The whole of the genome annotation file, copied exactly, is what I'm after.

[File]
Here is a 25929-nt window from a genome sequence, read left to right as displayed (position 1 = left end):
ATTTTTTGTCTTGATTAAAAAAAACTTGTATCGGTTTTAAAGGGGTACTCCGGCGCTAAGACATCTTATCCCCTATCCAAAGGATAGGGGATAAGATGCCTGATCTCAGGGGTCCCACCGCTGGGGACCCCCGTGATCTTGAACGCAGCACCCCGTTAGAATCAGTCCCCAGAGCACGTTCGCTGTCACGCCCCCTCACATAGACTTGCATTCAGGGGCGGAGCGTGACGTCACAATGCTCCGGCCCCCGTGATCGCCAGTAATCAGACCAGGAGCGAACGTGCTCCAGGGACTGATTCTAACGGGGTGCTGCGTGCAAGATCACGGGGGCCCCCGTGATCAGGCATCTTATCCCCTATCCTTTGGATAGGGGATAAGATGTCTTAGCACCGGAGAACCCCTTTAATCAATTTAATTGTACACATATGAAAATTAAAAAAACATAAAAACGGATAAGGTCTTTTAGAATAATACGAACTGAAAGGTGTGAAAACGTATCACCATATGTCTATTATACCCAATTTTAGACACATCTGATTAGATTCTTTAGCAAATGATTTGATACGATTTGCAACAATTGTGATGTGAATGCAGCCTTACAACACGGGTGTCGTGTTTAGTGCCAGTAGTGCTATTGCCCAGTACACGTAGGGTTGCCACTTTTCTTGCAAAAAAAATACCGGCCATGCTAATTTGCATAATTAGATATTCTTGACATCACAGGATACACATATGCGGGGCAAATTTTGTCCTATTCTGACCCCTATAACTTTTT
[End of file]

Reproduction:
Here is a 25929-nt window from a genome sequence, read left to right as displayed (position 1 = left end):
ATTTTTTGTCTTGATTAAAAAAAACTTGTATCGGTTTTAAAGGGGTACTCCGGCGCTAAGACATCTTATCCCCTATCCAAAGGATAGGGGATAAGATGCCTGATCTCAGGGGTCCCACCGCTGGGGACCCCCGTGATCTTGAACGCAGCACCCCGTTAGAATCAGTCCCCAGAGCACGTTCGCTGTCACGCCCCCTCACATAGACTTGCATTCAGGGGCGGAGCGTGACGTCACAATGCTCCGGCCCCCGTGATCGCCAGTAATCAGACCAGGAGCGAACGTGCTCCAGGGACTGATTCTAACGGGGTGCTGCGTGCAAGATCACGGGGGCCCCCGTGATCAGGCATCTTATCCCCTATCCTTTGGATAGGGGATAAGATGTCTTAGCACCGGAGAACCCCTTTAATCAATTTAATTGTACACATATGAAAATTAAAAAAACATAAAAACGGATAAGGTCTTTTAGAATAATACGAACTGAAAGGTGTGAAAACGTATCACCATATGTCTATTATACCCAATTTTAGACACATCTGATTAGATTCTTTAGCAAATGATTTGATACGATTTGCAACAATTGTGATGTGAATGCAGCCTTACAACACGGGTGTCGTGTTTAGTGCCAGTAGTGCTATTGCCCAGTACACGTAGGGTTGCCACTTTTCTTGCAAAAAAAATACCGGCCATGCTAATTTGCATAATTAGATATTCTTGACATCACAGGATACACATATGCGGGGCAAATTTTGTCCTATTCTGACCCCTATAACTTTTT